Lessons from the Birmingham Eccentric

How one community is saving its newspaper

A little blitz of good press for local news hit the blogs not so long ago: the Birmingham Eccentric, a 131-year-old newspaper based in suburban Detroit, was living up to its name. Owned by Gannett since 2005, the paper was slated for shutdown last spring. But local residents, shocked at the idea of losing a touchstone of their community, began an ongoing effort to save the paper. So far, they have succeeded.

More than two months after its original drop-dead date of May 31, the Eccentric is still publishing. Citizens immediately organized following the announcement in April that the paper would cease to print. A Web site was set up, a town hall meeting held, business and political leaders mobilized, and the case made to Gannett. The efforts have resulted in over 1,700 new yearly subscriptions to date, with a total goal of 3,000 by October. “As everyone knows newspapers are closing around the country,” local resident David Bloom wrote at savetheeccentric.com. “Here in Birmingham, Bloomfield Township, Bloomfield Hills, Bingham Farms and Beverly Hills we are pulling together to say ‘not here!’”

The Eccentric’s story has spread throughout regional media—the most recent local TV broadcast has been credited with a nearly 33 percent increase in new subscriptions over the course of one week—and is beginning to draw national attention. ABC World News Tonight is planning to run a short clip on the movement in Birmingham (co-anchor Bob Woodruff grew up in Birmingham); The New York Times blogged briefly about the story. Local resident Linda Solomon, a nationally published photojournalist, has been volunteering full time to drive coverage of the Eccentric’s plight.

It is easy—and tempting—to sentimentalize a story like this: “Small town newspaper fights back against corporate shutdown!” And this small town, one of the wealthiest suburbs in the nation, has a bit more going for it than most. Yet it is just as easy to ignore the good news, and the lessons that can be learned from the Eccentric’s example. So, here’s the bigger picture.

What Happened in Birmingham

Previously an independent newspaper with a single owner, the Eccentric was sold to Gannett in 2005. Long published as a twice-weekly broadsheet covering local news, sports, business, jobs, classifieds, and community events, the paper is now published only on Sundays, with a circulation of approximately 7,000. It has a full textual but limited graphic Web presence.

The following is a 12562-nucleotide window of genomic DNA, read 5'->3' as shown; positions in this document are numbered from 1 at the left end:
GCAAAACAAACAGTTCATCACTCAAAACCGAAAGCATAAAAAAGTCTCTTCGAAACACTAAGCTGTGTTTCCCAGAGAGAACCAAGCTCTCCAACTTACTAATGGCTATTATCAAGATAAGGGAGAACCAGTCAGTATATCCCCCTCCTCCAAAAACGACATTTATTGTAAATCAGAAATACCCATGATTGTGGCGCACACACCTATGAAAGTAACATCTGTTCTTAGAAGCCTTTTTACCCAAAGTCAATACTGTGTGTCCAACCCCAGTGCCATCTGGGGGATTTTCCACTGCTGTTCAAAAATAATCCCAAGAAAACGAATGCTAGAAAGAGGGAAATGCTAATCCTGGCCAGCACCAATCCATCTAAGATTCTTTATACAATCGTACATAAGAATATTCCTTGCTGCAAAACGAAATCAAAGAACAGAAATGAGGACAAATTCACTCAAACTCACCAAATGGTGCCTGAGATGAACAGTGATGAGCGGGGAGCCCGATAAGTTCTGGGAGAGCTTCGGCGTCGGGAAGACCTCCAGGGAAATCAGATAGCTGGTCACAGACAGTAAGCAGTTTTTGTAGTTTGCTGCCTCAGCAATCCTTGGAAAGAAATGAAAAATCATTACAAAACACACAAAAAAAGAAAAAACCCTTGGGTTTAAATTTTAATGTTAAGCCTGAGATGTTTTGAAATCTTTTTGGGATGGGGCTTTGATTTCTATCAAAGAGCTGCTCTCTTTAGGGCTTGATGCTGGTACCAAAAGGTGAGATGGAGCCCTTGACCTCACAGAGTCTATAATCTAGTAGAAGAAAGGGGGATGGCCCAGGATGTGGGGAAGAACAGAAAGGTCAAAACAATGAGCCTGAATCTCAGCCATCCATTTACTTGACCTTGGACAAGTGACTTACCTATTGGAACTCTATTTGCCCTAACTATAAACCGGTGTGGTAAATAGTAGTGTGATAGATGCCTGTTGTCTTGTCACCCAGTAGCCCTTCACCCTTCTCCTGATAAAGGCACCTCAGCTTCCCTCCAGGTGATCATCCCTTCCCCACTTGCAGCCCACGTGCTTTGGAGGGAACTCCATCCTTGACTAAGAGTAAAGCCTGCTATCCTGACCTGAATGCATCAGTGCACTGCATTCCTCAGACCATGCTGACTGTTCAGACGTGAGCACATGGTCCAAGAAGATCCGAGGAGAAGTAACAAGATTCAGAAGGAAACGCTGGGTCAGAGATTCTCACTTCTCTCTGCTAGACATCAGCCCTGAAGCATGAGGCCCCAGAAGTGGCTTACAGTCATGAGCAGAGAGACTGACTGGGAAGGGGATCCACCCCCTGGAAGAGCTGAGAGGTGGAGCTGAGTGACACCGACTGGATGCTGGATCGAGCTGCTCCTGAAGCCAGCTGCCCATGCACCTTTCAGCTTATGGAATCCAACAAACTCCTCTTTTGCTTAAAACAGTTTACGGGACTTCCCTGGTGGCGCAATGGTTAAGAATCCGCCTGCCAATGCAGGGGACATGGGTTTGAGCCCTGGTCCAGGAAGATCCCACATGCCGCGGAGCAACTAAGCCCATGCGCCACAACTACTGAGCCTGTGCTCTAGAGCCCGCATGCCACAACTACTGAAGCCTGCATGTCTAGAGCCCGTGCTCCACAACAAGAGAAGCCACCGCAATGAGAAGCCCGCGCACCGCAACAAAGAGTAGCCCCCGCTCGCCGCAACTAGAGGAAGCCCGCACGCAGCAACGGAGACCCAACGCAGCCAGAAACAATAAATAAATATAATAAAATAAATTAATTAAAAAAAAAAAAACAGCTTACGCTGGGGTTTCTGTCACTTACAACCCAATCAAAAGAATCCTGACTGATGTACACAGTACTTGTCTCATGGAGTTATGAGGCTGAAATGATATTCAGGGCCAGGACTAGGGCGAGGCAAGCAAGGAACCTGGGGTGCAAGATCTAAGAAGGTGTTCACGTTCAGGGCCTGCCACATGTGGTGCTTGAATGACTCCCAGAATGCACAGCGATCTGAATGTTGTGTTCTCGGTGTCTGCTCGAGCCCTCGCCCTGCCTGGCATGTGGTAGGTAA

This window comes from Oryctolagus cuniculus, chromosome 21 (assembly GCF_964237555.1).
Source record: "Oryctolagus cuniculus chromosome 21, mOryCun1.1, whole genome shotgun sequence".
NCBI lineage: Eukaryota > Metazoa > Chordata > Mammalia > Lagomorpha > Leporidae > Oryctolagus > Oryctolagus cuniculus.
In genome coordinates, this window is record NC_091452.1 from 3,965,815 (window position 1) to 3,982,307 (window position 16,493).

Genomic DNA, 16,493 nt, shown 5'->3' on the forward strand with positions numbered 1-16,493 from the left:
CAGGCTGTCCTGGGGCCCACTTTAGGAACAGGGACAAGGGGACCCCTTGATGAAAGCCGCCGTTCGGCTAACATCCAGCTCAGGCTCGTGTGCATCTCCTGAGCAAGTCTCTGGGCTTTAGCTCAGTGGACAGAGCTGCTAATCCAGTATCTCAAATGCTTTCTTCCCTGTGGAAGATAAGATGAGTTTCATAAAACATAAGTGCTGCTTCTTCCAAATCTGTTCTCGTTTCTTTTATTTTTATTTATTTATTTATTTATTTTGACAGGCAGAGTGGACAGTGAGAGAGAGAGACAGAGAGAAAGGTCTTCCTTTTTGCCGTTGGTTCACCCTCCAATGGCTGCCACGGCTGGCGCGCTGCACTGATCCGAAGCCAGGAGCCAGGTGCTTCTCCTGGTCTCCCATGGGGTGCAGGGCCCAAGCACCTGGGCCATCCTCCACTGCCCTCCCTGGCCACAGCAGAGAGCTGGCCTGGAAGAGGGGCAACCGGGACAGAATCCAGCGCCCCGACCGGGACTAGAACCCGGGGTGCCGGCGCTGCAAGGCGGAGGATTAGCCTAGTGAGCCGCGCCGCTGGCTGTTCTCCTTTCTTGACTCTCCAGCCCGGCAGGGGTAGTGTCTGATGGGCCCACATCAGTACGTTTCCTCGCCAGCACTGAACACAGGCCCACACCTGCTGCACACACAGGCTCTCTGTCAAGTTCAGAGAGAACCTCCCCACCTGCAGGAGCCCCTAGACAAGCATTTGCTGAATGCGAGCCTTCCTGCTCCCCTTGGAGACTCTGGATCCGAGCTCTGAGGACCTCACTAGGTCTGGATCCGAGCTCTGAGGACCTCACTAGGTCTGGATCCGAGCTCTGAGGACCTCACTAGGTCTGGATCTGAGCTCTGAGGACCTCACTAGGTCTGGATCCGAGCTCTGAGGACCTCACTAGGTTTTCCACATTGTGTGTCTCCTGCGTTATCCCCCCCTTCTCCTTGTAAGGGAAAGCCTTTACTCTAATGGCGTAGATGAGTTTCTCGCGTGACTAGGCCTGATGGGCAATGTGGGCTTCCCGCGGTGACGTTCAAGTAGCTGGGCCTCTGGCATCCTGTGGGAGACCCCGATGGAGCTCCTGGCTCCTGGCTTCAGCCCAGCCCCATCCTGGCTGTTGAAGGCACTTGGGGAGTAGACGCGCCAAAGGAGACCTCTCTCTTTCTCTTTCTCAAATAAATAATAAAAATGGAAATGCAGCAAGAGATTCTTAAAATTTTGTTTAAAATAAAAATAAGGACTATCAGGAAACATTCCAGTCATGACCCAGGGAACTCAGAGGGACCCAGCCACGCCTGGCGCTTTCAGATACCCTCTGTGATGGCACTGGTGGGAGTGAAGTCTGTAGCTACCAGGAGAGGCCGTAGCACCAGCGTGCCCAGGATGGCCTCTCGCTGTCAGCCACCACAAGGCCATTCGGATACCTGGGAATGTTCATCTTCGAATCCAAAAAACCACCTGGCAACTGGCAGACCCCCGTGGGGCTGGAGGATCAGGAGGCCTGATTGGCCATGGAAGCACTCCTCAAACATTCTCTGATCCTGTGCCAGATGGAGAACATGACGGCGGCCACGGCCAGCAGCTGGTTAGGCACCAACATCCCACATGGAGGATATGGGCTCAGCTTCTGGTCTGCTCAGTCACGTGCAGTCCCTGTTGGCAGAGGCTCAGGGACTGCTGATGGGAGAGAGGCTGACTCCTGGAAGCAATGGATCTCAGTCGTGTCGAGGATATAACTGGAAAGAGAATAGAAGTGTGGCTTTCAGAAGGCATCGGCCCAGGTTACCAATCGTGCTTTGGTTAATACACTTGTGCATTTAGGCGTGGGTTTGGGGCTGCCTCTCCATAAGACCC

Earlier this year, Susan Rosiek, executive editor of the Eccentric and several other local papers owned by Gannett, faced the unenviable task of examining her portfolio of publications to determine which papers had the potential to turn a profit and which were too far gone. In April, Rosiek announced that the Birmingham Eccentric and four papers in surrounding communities would close by May 31, 2009, resulting in the loss of forty-four jobs.

“All I did was say let’s do something about it,” says David Bloom, a Ford Raw Materials buyer and the chairman of the Citizens to Save the Eccentric Committee. Bloom contacted the Eccentric, Gannett, the mayor, and city business leaders in an attempt to find a way to keep the paper printing. Bolstered by significant community support, Bloom traveled to Washington, D.C. and met with Gannett executives to plead the paper’s case.

“It really wasn’t a hard sell at all,” says Bloom. “They were very supportive.” Gannett agreed to allow the paper to continue publishing for the rest of the year, and told its Detroit-based management team and Rosiek to work out the hard details of fortifying the paper’s business model. “Gannett has been extremely patient with us,” says Rosiek. “They have said you have to find a way to be profitable, which is what any business needs to do to carry on. The decisions that were made have all been local.”

The Eccentric set a target of 3,000 new subscriptions by July 1 and 5,000 by October 1, as well as a 20 percent rise in advertising revenue. “We didn’t get 3,000 but we did get 1,000 in the slow summer months, which is very good,” says Rosiek. The subscription efforts will continue into the fall; Rosiek is optimistic that the paper will hit its targets once the school year begins.

The newly formed Citizens Committee set up a Web site and sent city officials and Chamber of Commerce leaders out with the Eccentric subscription team. Bloom and other supporters have spent their summer weekends at local farmers markets and other local venues: signing up subscribers, soliciting feedback on the Eccentric’s content, and holding a raffle for gifts donated by local merchants.